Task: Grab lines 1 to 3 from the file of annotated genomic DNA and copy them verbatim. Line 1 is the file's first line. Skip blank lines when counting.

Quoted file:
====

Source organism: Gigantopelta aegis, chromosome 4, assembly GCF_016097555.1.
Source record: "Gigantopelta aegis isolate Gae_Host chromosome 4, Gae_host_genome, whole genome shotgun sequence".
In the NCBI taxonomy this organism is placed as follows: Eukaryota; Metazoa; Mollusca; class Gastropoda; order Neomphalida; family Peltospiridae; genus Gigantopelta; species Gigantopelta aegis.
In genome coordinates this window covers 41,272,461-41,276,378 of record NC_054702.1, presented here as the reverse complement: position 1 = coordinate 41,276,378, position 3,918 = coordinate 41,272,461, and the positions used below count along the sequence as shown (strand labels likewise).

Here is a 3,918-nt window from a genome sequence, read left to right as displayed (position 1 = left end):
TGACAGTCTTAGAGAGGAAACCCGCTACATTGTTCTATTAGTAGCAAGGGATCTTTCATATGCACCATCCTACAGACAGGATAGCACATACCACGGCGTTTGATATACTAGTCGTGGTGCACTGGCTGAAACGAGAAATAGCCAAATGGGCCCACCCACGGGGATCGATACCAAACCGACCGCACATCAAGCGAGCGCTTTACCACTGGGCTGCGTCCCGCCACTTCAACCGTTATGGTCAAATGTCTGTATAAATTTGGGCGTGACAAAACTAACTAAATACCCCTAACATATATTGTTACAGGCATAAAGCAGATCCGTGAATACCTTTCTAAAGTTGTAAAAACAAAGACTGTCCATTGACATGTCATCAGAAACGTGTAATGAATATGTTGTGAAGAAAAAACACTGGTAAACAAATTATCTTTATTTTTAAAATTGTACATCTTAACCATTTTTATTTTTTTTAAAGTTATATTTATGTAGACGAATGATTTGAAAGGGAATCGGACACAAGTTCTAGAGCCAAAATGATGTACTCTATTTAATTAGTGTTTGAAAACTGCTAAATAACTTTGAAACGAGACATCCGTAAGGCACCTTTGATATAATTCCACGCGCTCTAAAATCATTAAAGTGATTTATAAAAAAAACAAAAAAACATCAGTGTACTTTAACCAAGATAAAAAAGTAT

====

Source organism: Gigantopelta aegis, chromosome 4, assembly GCF_016097555.1.
Source record: "Gigantopelta aegis isolate Gae_Host chromosome 4, Gae_host_genome, whole genome shotgun sequence".
In the NCBI taxonomy this organism is placed as follows: Eukaryota; Metazoa; Mollusca; class Gastropoda; order Neomphalida; family Peltospiridae; genus Gigantopelta; species Gigantopelta aegis.